How do Americans deal with criminals? Whether they be alleged robbers, murderers or suspected terrorists, we hold courtroom trials to decide their guilt or innocence. And regardless of how guilty they may appear, we give them fair trials despite the costs. This is the way it is done in America, and how we are different than many other nations.
Yet, there is a clamoring in New York City about why we should not hold the accused 9/11 mastermind, Khalid Sheikh Mohammed, accountable for his alleged crimes in civilian court. The Republicans say that he is far too dangerous to be tried in federal court, and instead should be under the jurisdiction of a military tribunal where he supposedly has fewer rights. Yet, the 20th hijacker, Zacarias Moussaoui, and the shoe bomber, Richard Reid, were both found guilty in civilian courts with no terrorism ramifications. So why is there such a fear with KSM?
There are now reports that Western Pennsylvania -- specifically Pittsburgh -- could be the location for the terror trials because hijackers crashed Flight 93 into a Somerset County field. Why is there so much fear over a trial here? To quote a former president, "Bring em on." We should be hungry for a trial for the man who is accused of orchestrating the worst act of terrorism in history. We should believe that our justice system will give him a fair trial and deserved punishment. I welcome this judgment and the impending security restrictions in my hometown that might accompany such a proceeding.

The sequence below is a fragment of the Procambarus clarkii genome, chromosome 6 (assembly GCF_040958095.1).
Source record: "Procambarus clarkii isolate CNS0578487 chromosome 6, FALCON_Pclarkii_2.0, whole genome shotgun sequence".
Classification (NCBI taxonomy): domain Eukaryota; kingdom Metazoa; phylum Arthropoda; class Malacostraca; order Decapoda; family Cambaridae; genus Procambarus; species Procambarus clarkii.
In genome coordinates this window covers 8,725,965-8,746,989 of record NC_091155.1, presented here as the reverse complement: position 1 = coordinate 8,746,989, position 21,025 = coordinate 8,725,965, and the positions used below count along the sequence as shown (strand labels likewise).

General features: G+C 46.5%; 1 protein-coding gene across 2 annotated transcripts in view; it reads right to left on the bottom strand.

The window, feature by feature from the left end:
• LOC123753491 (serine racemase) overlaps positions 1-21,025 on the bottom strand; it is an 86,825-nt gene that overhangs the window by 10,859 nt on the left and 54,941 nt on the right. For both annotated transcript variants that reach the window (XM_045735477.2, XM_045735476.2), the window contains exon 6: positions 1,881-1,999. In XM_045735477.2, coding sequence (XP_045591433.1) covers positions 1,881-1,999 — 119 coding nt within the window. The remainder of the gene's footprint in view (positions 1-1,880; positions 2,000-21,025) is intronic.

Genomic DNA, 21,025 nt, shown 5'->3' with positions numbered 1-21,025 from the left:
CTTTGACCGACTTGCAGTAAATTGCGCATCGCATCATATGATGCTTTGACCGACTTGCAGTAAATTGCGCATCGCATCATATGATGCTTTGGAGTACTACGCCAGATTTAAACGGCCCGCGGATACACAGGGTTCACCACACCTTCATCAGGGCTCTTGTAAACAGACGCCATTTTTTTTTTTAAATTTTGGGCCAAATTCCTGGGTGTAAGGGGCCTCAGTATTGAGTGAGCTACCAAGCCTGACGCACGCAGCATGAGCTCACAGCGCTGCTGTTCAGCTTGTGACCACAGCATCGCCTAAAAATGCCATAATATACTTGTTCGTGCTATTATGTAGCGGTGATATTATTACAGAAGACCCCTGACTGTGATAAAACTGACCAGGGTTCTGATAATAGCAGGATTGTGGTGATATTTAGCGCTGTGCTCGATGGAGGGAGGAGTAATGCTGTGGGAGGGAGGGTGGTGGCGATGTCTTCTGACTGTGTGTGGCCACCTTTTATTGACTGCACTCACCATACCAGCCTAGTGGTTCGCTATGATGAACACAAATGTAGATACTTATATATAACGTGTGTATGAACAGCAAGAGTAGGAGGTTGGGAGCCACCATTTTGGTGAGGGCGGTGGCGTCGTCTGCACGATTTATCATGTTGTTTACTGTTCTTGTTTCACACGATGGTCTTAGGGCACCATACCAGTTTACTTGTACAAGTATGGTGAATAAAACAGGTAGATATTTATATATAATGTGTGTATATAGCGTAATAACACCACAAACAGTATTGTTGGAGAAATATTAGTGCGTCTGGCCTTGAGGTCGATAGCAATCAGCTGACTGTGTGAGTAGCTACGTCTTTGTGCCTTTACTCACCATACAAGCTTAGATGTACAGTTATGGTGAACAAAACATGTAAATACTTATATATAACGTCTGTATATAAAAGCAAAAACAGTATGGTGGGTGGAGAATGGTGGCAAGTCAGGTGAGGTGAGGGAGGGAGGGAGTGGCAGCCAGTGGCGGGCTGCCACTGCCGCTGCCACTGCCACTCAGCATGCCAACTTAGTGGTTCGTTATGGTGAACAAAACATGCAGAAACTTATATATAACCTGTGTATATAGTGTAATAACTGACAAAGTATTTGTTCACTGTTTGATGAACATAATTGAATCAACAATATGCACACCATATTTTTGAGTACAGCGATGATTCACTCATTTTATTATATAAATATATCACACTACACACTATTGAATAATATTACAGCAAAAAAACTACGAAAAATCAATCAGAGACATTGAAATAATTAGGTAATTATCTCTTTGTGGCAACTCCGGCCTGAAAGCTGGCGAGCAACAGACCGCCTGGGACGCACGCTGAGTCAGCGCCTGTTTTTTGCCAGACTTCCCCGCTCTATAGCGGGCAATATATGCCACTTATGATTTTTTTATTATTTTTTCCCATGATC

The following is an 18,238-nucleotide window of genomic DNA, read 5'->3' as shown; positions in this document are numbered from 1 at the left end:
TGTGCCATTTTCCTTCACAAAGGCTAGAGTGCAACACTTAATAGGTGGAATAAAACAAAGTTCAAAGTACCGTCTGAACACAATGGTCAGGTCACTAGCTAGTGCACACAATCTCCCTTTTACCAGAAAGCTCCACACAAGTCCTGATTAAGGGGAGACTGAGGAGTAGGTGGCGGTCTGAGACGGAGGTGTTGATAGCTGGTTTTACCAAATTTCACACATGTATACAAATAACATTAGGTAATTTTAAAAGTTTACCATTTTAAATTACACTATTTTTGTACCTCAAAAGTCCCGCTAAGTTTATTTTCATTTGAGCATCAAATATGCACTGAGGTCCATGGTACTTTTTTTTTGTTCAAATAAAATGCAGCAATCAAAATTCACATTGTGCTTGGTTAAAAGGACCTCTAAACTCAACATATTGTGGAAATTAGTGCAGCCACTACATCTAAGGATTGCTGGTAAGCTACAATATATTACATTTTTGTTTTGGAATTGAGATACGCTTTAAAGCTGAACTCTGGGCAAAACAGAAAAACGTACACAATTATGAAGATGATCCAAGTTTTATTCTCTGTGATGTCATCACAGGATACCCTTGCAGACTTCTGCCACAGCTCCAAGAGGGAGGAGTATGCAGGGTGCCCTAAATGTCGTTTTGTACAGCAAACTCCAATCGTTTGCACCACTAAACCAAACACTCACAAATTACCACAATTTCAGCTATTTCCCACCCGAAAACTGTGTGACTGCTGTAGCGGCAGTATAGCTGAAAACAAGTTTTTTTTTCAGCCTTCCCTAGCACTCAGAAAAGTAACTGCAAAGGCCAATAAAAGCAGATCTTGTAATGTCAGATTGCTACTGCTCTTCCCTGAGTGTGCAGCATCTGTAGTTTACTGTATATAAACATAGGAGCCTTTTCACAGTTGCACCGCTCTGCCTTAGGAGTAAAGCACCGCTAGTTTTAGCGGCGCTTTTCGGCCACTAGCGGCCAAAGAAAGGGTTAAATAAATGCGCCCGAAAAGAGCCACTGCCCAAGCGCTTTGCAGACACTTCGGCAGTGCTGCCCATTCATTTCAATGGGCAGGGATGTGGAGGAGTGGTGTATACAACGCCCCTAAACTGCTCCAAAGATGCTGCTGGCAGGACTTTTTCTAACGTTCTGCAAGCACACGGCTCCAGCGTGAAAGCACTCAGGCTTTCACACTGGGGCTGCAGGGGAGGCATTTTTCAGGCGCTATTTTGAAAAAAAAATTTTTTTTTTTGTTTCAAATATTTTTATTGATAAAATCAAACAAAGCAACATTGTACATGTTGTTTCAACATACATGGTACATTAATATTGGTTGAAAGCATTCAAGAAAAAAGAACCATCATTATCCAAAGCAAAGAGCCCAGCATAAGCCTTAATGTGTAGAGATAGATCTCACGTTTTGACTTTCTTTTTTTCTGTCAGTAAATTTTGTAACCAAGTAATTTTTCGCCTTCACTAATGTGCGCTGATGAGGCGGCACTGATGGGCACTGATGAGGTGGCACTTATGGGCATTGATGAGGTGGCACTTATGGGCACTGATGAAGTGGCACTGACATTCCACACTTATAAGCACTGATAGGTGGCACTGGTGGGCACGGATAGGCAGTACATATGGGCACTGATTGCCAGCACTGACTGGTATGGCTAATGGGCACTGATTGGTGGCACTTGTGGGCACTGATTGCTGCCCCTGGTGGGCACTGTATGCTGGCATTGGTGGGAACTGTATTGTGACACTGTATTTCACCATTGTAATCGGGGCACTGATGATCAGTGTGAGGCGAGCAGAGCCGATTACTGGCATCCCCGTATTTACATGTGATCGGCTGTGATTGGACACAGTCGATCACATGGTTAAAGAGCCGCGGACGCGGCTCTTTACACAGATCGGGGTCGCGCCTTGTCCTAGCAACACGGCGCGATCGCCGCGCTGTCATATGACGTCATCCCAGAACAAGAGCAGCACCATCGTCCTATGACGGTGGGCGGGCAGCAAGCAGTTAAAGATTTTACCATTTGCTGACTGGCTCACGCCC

We hold ourselves to a higher standard, regardless of the inherent dangers. What has changed since we proudly wore T-shirts after 9/11 that read... These colors don't run. So why are we still living in fear? Why should we be afraid to hold a man accountable for his actions? Instead, I think the terrorists should be frightened that we are keeping to our ideals rather than stooping to their barbaric level. We are ruled by law, and that is a powerful force that should not be broken.
In Front of St. Paul's
1 month ago